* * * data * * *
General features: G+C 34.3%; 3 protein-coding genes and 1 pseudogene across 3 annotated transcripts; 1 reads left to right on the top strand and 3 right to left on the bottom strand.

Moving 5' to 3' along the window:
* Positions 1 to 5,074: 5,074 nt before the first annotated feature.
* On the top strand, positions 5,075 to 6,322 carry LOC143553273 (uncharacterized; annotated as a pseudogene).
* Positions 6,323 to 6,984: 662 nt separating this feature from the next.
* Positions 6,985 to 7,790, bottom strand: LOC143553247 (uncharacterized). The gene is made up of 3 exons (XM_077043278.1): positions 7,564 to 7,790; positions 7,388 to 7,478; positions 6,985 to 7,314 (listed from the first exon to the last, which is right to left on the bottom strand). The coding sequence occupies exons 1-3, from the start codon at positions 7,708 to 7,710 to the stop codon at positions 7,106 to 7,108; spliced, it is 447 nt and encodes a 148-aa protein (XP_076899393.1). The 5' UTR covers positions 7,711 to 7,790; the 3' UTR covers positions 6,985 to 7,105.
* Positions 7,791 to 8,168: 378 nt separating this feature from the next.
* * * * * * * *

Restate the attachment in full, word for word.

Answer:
General features: G+C 34.3%; 3 protein-coding genes and 1 pseudogene across 3 annotated transcripts; 1 reads left to right on the top strand and 3 right to left on the bottom strand.

Moving 5' to 3' along the window:
* Positions 1 to 5,074: 5,074 nt before the first annotated feature.
* On the top strand, positions 5,075 to 6,322 carry LOC143553273 (uncharacterized; annotated as a pseudogene).
* Positions 6,323 to 6,984: 662 nt separating this feature from the next.
* Positions 6,985 to 7,790, bottom strand: LOC143553247 (uncharacterized). The gene is made up of 3 exons (XM_077043278.1): positions 7,564 to 7,790; positions 7,388 to 7,478; positions 6,985 to 7,314 (listed from the first exon to the last, which is right to left on the bottom strand). The coding sequence occupies exons 1-3, from the start codon at positions 7,708 to 7,710 to the stop codon at positions 7,106 to 7,108; spliced, it is 447 nt and encodes a 148-aa protein (XP_076899393.1). The 5' UTR covers positions 7,711 to 7,790; the 3' UTR covers positions 6,985 to 7,105.
* Positions 7,791 to 8,168: 378 nt separating this feature from the next.